Moccasin Creek State Park is a state park located in the northeastern part of the U.S. state of Georgia, along the banks and tributaries of Moccasin Creek. The park’s main entrance is located on Highway 21, 3 miles (5km) south of Hoboken and 18 miles (29km) southeast of Kennesaw. The park also has entrances at both ends of Jones Gap Road. Moccasin Creek State Park was established as a result of cooperation between local citizens and the state government to create a recreational area around Moccasin Lake, which was built during construction of Interstate 75.
A dam three feet high and 407 feet long was constructed in 1969, creating an artificial lake that measures approximately one mile by two miles with 1,600 acres (650ha) submerged and 2,400 acres (970ha) above the waterline. An adjacent land sale began in 1971, with full public opening occurring in 1976. In addition to its lake, the park offers access to more than 12 miles (19km) of hiking trails, mountain biking, camping sites, cabins, group campsites, playgrounds, picnic areas, fishing, swimming, four miles (6km) of horseback riding stables, nine miles (14km) of golf courses, six miles (10km) of archery range, and equestrian events.
The park hosts many annual events including Mountain Bike Madness, Halloween Hikes, Christmas in July, Music in the Mountains, Waterfalls Weekend, and the Masters Marathon. During the summer season, there are daily naturalist activities for campers and visitors. There are seven different trail heads within the park, each with varying degrees of difficulty. Trail classifications are provided by the American Trails Center, which assigns a rating system based upon several factors such as elevation gain, length, and terrain. All-terrain vehicles (ATVs) and motorcycles may be driven anywhere on the park roads except where posted “no ATV” zones. No boat ramps exist on the lake, but hand-launches are available at either end of the gap road. Rowboats, canoes, kayaks, and pedal boats are available to rent all year round.
Fishing opportunities abound throughout the park, with bass, crappie, catfish, bream, perch, and pickerel common catches. Approximately 2,400 acres (970ha) of uplands and 1,000 acres (410ha) of bottoms are available for hunting. Hunters are expected to follow the rules and regulations of the Georgia Wildlife Resources Commission. The common game species are squirrels, rabbits, pheasant, quail, doves, wild turkey, white-tailed deer, and raccoons. The hunting of groundhogs is prohibited. Camping overnight in your vehicle is not permitted unless you have a permit from the park authorities. Group Camp facilities sleep up to 50 people in dormitory style with shared bathrooms and a kitchen/dining hall.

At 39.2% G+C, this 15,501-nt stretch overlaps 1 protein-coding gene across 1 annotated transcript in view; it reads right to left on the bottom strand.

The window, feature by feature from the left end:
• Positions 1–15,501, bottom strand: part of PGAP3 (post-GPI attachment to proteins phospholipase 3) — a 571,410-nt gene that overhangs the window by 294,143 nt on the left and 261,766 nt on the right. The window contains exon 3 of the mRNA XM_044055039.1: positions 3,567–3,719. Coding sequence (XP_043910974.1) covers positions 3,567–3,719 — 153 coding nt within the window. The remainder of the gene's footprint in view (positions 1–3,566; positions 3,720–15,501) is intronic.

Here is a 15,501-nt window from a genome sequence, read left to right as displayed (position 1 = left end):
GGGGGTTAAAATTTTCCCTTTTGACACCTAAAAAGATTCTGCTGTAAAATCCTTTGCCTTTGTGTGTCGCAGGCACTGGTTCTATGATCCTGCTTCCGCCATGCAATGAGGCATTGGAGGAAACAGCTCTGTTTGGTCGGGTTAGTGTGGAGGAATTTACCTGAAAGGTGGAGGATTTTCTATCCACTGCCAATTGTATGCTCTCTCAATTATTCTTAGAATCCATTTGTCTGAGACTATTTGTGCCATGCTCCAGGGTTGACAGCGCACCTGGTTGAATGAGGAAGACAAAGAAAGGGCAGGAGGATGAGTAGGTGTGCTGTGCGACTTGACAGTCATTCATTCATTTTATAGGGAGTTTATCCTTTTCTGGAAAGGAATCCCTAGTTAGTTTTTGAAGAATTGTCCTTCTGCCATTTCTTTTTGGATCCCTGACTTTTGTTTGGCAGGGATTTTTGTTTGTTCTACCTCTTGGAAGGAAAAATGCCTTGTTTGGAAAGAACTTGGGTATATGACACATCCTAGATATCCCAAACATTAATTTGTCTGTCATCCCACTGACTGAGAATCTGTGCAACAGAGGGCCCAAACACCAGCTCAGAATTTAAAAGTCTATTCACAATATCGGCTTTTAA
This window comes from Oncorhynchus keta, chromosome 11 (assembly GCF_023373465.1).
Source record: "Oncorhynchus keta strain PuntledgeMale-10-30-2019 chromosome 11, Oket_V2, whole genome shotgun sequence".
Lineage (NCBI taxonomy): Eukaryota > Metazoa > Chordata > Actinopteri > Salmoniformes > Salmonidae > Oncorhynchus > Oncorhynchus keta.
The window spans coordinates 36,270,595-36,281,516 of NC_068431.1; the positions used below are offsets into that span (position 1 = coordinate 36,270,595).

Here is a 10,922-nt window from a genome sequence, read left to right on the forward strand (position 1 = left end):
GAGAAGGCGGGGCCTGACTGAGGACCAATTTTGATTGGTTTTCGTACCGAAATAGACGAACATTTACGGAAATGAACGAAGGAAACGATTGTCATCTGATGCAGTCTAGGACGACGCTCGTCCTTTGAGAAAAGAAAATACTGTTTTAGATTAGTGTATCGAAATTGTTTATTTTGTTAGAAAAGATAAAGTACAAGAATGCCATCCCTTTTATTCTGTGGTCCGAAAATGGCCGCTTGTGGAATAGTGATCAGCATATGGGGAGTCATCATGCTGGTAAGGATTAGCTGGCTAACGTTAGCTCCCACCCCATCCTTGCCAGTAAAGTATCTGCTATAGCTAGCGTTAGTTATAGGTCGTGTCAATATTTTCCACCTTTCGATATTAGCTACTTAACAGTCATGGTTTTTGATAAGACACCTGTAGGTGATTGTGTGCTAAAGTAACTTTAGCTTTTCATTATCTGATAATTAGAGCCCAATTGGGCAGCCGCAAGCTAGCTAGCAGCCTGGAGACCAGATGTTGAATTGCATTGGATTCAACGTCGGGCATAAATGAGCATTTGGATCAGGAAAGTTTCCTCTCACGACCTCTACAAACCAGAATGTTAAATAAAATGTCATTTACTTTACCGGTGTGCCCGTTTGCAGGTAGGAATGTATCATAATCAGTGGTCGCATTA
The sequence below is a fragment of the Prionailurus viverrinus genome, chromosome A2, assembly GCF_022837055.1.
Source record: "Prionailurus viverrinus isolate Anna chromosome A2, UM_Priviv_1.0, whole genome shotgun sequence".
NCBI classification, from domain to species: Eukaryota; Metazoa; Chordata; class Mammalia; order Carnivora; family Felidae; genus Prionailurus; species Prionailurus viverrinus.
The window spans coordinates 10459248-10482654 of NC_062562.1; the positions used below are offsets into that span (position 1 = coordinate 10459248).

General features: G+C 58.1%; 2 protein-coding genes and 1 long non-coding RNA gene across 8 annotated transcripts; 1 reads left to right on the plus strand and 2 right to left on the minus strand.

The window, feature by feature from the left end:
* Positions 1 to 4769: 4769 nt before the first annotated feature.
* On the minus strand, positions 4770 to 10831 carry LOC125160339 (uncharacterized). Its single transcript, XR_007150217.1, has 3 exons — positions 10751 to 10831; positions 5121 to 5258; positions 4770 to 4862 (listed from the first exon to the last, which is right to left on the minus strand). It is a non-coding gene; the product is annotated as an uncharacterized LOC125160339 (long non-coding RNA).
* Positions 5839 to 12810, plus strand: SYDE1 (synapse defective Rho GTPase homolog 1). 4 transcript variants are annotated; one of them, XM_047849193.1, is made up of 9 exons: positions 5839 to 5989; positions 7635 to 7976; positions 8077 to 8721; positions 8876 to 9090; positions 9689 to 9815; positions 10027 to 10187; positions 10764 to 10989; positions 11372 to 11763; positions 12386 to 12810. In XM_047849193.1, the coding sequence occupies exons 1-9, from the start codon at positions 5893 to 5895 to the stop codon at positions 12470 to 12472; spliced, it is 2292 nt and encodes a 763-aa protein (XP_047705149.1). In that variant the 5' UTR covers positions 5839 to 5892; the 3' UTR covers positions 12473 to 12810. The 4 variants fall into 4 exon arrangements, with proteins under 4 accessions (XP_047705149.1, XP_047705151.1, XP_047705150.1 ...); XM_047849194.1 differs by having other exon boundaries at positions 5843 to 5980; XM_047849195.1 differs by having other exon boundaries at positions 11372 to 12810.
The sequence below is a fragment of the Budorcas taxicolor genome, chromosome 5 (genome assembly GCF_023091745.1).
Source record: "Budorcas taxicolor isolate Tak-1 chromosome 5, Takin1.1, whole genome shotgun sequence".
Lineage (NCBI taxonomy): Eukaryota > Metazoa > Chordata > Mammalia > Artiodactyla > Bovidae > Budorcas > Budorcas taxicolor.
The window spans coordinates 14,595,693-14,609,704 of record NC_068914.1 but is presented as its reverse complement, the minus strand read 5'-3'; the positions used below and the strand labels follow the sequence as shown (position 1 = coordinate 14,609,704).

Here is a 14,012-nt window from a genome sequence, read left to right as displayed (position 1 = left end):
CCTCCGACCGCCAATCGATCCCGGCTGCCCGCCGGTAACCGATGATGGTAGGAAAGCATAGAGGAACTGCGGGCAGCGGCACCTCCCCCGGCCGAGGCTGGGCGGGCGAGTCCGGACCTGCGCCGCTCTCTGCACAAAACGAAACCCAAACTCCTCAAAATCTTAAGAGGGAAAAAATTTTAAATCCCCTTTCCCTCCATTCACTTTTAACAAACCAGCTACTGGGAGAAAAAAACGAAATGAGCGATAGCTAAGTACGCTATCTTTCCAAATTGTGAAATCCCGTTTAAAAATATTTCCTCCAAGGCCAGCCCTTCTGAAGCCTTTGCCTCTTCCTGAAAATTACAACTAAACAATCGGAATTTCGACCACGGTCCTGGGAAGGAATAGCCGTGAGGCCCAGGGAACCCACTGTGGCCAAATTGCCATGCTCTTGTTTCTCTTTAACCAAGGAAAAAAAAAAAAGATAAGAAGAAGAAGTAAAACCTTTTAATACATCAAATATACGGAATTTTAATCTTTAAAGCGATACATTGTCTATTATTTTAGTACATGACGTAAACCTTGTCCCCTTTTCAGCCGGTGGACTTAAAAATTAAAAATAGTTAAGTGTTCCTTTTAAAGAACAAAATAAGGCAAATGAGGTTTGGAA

Half of the campsite must be reserved when the other half is open on a first come first served basis. The park has 17 primitive campsites designated for backpackers or those traveling light. Each site comes equipped with a fire ring and picnic table. Modern restroom and shower facilities are provided at the Group Camp Area near the parking lot. Two yurts are available to rent. These round structures feature wood floors, windows, skylights, electric heat, lights, and outlets as well as a cooking stove, refrigerator, countertop, and bathtub. They accommodate up to 6 people and have a maximum stay limit of 2 weeks. 7 Mile Lighthouse Lighthouse Keeper’s House Museum Located at the end of Seven Mile Point, this lighthouse complex contains the keeper’s house museum run by the Friends of Federal Point Preserve. This unique facility features exhibits about the history of the lighthouse, as well as items collected by former Lightkeepers Bill and Pat Dimmick who served from 1985 through 2004.